World Health & Population
From the Editor-in-Chief
This issue of World Health & Population presents three research papers that should be of great interest to our readers. The original papers have all been published online by WHP during the last quarter and are selected here as representative of recent outstanding contributions to the journal. Interestingly, these three, quite different, papers share a common theme around information needs.
The first paper, "Measuring Progress toward the Millennium Development Goals and the Missing Millions," by Roy Carr-Hill, calls attention to measurement issues around the Millennium Development Goals (MDGs). We are rapidly approaching the target date of 2015 for achieving the MDGs, and commentaries are proliferating about progress, lack of progress, needs for better progress, etc. Carr-Hill takes us back to the foundation for making any assessments: the data behind them. In particular he is critical of using household surveys as the basis for data collection, noting the numerous ways the "poorest of the poor" can be missed in such an approach. It is likely the case, as Carr-Hill contends, that policy makers at the country and international level are underestimating those at risk in the MDGs, and there are likely "missing millions," in particular among the poorest of the poor. Improved data systems in lower- and middle-income countries (LMICs) are, of course, necessary, but may unfortunately remain a lower-ranked priority competing with other pressing needs.
Leah Zullig, Charles Muiruri and colleagues are the authors of the second article in this issue, "Cancer Registration Needs Assessment at a Tertiary Medical Centre in Kilimanjaro, Tanzania." Picking up on the theme in this issue of data needs in LMICs, Zullig et al. did a survey to assess the readiness at a large academic medical centre in Tanzania to institute a cancer registry system. Although infectious disease remains the primary health threat in LMICs, chronic diseases such as cancer, heart disease and diabetes have also been increasing at alarming rates. Data systems across the board in these countries are generally inadequate and underfunded. Disease registries, which are known to improve diagnosis, care and outcomes, are virtually unknown. Before implementation of such a system, however, Zullig et al. have wisely assessed the organizational "readiness for change" to identify possible barriers, facilitators and needs at the institution.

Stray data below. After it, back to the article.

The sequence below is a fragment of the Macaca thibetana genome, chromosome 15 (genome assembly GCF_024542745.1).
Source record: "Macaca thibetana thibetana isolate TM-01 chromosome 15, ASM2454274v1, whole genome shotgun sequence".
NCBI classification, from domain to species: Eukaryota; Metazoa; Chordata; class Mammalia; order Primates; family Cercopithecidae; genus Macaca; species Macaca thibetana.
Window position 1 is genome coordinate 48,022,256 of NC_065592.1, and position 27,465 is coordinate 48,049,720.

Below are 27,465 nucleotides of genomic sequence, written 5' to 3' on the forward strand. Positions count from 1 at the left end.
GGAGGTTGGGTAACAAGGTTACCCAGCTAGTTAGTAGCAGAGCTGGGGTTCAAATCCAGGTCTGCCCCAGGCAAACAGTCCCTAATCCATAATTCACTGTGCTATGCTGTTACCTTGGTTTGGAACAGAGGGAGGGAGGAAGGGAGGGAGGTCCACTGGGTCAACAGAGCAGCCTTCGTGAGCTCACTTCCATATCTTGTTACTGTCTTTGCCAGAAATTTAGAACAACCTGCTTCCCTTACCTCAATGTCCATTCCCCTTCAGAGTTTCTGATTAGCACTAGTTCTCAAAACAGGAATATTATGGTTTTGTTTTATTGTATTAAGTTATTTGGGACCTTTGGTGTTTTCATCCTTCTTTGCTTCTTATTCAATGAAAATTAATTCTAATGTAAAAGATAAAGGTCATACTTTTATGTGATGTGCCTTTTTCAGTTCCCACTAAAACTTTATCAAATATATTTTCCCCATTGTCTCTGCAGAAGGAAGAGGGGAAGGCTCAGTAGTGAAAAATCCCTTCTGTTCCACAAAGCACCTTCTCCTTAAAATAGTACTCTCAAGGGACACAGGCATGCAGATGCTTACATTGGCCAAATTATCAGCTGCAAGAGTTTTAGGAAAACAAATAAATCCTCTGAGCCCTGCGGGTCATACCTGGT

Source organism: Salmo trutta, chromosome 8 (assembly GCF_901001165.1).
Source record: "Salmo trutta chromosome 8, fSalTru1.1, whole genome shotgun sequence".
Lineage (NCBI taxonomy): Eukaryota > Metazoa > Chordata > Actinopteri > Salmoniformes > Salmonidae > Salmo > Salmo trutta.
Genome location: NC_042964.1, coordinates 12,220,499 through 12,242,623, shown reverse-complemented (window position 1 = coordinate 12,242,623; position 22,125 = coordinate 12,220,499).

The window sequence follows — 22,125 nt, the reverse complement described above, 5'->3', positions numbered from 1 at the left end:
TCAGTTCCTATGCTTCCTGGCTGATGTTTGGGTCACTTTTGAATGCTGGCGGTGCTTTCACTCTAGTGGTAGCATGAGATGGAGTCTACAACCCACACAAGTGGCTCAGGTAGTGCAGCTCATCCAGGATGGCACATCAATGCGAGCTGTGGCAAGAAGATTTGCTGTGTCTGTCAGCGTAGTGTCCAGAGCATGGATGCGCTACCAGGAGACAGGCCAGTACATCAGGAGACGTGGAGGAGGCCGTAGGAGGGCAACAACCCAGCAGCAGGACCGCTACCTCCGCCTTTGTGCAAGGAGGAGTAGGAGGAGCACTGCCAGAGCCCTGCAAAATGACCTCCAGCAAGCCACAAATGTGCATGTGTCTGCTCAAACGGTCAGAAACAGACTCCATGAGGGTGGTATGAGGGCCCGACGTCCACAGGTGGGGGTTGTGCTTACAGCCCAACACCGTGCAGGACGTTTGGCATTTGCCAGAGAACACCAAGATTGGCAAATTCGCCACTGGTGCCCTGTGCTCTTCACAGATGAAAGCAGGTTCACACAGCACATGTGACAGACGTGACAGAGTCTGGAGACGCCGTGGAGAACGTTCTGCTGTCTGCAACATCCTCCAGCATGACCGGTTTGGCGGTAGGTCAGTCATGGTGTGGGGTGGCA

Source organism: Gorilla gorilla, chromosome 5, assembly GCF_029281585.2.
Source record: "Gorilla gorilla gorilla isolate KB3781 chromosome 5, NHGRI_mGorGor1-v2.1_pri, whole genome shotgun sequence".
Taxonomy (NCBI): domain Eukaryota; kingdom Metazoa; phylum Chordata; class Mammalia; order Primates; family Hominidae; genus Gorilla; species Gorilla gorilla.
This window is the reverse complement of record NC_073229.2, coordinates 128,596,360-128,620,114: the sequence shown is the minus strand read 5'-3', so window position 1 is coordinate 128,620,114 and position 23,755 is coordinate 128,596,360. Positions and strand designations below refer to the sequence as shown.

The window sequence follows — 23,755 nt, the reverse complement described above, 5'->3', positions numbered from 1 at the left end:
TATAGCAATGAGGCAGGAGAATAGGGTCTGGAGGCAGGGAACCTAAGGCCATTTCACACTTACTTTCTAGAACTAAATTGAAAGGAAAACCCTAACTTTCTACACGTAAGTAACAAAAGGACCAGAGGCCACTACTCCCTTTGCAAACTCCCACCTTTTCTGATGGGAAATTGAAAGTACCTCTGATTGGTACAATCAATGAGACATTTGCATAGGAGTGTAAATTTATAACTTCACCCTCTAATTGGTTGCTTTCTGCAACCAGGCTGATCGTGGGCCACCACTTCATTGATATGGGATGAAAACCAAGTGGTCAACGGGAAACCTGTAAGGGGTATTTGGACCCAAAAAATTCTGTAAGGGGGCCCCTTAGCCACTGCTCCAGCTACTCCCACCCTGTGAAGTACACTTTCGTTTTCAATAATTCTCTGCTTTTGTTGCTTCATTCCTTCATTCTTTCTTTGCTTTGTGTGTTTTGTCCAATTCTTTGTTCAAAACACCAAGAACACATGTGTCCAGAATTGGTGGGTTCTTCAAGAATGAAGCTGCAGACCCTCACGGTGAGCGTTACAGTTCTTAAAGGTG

Finally, "The Role of Developing Countries in Generating Cochrane Meta-analyses in the Field of Pediatrics (Neonatology and Neuropediatrics): A Systematic Analysis," by Sascha Meyer, Christiane Willhelm et al., documents the paucity of evidence originating from LMICs in an area of medicine of critical importance to the health and development of these countries, and the target of the MDGs as well. Recognizing the fact that birthrates and perinatal, infant and child mortality are vastly higher in LMICs than in the less resource-constrained countries in Western Europe and North America, it is distressing that more research and possible approaches and solutions are not originating from the places most affected. Imported approaches may not be the most relevant or feasible; increased evidence around effective local approaches would be of great value.
In conclusion, we hope that you find the papers in this issue interesting and worthwhile, and that you will also consult others recently released online at www.worldhealthandpopulation.com. WHP remains committed to its mission to provide a forum for researchers and policy makers worldwide to publish and disseminate health- and population-related research, and to encourage applied research and policy analysis from diverse global and resource-constrained settings. WHP is indexed on MEDLINE and is accessible through PubMed.
We look forward to continued enthusiastic submission of manuscripts for consideration, peer review and publication. Finally, the editors and publishers of WHP are always interested in any comments or suggestions you might have on the papers or about the journal and our mission. Please feel free to write or e-mail us.
John E. Paul, PhD MSPH
Editor-in-Chief, World Health & Population
About the Author(s)
John E. Paul, PhD MSPH, Editor-in-Chief, World Health & Population, firstname.lastname@example.org
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